As a rule of thumb, 4.5 grams of carbs per pound of bodyweight every 24 hours is an average amount you should consume throughout your carb-load.
If you find that fatigue sets in sooner than it should, you could always try increasing your carb intake the next time around. Or, if you feel like 4.5 grams is too much, you could always lower the amount to whatever feels right in your body.
Experimenting with carb intake will require time and effort on your part. But once you’ve identified the sweet spot, the ideal amount of carbs, then you’ll be able to maximize your performance during a marathon or long-distance run.
How To Time Your Carbs
As a nutritional strategy, carb-loading is more than just about how many carbs you eat or from what sources. It’s also a matter of timing. Typically, that timing will depend on the carb-loading regimen that you’ve chosen for yourself.
So, if you’ve decided to try out a one-day carb-load, you’ll be eating your carbs the day before. Some running events even offer high-carb meals to runners the night before the race, knowing that most of them will be carb-loading.
Plus, one meal is not enough to completely replenish your glycogen stores. So, you’ll need to consume multiple high-carb meals to get the effects that you want.
Whatever it is, you shouldn’t eat too heavily in the moments right before your run. Eating a heavy meal before any intense physical activity is bad news, and could leave you cramping up quickly.
Suppose you want to consume carbohydrates right before the race begins. In that case, it’s best to consume it in a more straightforward form like liquids or the running gels mentioned earlier.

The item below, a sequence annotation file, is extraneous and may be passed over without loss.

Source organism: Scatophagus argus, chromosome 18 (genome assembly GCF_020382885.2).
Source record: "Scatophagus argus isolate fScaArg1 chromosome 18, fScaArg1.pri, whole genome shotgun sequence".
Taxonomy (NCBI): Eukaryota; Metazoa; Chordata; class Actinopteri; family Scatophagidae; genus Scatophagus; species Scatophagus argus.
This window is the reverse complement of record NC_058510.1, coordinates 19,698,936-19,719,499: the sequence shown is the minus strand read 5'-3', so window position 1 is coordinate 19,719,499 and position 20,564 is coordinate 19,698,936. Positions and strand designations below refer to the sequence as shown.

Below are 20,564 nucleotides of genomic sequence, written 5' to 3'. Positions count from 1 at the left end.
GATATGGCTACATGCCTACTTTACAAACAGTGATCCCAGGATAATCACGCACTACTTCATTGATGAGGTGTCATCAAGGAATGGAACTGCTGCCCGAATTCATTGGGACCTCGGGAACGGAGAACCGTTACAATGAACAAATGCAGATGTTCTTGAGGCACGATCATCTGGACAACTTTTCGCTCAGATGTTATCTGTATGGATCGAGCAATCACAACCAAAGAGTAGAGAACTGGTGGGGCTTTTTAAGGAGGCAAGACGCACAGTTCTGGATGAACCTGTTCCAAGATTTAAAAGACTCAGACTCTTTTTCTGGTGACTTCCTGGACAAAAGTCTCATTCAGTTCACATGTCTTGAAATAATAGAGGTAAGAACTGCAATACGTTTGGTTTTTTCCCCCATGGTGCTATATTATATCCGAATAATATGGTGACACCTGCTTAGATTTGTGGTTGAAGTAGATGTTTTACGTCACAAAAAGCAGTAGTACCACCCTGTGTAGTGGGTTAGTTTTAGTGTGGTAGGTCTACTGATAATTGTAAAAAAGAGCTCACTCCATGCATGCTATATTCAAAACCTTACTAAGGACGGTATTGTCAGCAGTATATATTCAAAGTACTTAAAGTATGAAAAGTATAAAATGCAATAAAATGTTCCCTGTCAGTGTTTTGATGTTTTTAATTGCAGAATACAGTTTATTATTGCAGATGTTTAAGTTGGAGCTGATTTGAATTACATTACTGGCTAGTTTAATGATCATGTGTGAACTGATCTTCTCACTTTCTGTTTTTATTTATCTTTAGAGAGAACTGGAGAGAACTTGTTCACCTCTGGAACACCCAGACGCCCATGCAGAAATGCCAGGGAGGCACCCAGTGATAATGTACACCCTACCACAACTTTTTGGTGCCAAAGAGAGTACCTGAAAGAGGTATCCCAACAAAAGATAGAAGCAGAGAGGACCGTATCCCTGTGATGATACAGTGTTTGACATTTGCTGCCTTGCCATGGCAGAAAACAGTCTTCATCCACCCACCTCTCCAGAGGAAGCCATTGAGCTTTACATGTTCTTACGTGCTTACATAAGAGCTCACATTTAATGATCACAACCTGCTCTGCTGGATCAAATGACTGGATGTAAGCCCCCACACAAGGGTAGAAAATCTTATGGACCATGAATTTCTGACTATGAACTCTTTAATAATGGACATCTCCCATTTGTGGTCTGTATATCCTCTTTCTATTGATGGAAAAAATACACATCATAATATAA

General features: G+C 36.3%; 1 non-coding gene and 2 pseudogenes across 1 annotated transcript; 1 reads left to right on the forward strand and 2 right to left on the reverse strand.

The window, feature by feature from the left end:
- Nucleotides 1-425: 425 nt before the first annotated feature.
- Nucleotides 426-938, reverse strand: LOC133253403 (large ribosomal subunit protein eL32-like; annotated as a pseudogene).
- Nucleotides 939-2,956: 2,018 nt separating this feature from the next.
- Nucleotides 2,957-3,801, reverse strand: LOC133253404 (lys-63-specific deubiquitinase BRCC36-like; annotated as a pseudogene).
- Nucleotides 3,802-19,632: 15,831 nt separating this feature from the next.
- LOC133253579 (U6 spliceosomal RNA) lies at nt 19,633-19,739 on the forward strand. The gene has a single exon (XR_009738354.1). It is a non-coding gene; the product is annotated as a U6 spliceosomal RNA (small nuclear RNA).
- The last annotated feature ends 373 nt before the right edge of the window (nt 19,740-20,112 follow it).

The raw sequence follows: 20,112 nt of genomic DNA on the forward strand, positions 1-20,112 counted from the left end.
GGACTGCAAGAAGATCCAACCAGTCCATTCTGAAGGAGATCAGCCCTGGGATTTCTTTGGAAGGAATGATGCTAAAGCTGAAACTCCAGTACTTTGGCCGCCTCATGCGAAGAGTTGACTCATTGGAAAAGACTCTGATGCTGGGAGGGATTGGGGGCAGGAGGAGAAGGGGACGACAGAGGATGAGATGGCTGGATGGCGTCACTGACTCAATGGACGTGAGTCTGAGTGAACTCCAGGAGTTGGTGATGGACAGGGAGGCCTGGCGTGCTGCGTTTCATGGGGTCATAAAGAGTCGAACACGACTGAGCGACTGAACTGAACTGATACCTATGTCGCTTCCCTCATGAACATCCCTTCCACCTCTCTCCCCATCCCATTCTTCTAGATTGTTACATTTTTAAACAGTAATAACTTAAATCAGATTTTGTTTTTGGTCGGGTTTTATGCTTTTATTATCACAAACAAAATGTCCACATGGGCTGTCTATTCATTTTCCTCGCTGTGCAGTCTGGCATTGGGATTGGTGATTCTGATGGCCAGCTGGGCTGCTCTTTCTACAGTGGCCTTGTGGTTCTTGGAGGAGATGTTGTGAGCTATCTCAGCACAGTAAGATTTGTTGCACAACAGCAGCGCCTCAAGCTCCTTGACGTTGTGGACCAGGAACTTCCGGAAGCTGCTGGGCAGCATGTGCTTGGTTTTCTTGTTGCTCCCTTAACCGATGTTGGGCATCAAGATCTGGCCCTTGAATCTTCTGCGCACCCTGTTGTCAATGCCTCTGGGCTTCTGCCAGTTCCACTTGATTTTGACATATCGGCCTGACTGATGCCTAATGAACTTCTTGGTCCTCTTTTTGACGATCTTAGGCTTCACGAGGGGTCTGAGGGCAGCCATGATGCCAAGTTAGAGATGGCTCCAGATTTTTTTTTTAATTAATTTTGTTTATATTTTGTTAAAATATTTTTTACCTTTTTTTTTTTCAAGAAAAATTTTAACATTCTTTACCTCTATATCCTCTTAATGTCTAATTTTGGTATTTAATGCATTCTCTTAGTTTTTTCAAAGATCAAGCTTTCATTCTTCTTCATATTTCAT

After The Run
People often forget that carb-loading also needs to happen after the run is over. Think about it: after you’ve been running for hours, your glycogen stores will be at their lowest yet again. So, you’ll need to eat a full meal to replenish all your stores.
This after-race meal shouldn’t be pure carbs, though. A healthy 3:1 ratio of carbs to protein is essential to help you replenish your glycogen while also helping to repair your aching muscles.
Does Carb-loading For A Marathon Really Work?
Carb-loading is a widespread practice among marathon runners and other endurance athletes. It’s not just a fad that people have passed around like an urban legend over the years. In truth, it’s a well-researched and thoroughly tried and tested nutritional strategy for anyone wanting better performance on their run.
Still, as mentioned before, people must understand that carb-loading is only necessary for sports that last longer than 90 minutes. Why 90 minutes? Because that’s the average amount of time for muscle and liver glycogen to deplete for most people.
Considering how the average runner takes 4-5 hours to complete a full marathon, carb-loading is indeed a useful nutritional strategy.
If you need additional proof to convince yourself that carb-loading is effective, speak to other runners who have more experience than you. Learning about carb-loading from them will increase your confidence in deciding whether or not you should try it out yourself.
If you’d like to include carb-loading as part of your training regimen, be sure to consult a doctor first. That way, you can be sure that there aren’t any issues with you adopting this eating strategy ahead of your next long-distance run.
To avoid or minimize rookie mistakes on your part, you could also speak to whoever you train with. The odds are that they’re more experienced than you when it comes to carb-loading. You can benefit from that as they advise and motivate you through your carb-loading process.
Lastly, remember that carb-loading isn’t a replacement for intense training and physical conditioning. While eating additional carbs will help you fight fatigue for much longer, it’s really your mind and your body that’ll get you through the finish line.
|Coach Scott is a published author and RRCA certified running coach (Level 2). He has published over 20 books including, Beginner's Guide to Half Marathons: A Simple Step-By-Step Solution to Get You to the Finish Line in 12 Weeks! (Beginner To Finisher Book 3), which has become an Amazon International #1 bestseller. Scott specializes in helping new runners become injury-free race finishers. He recently completed his 14th half marathon race.|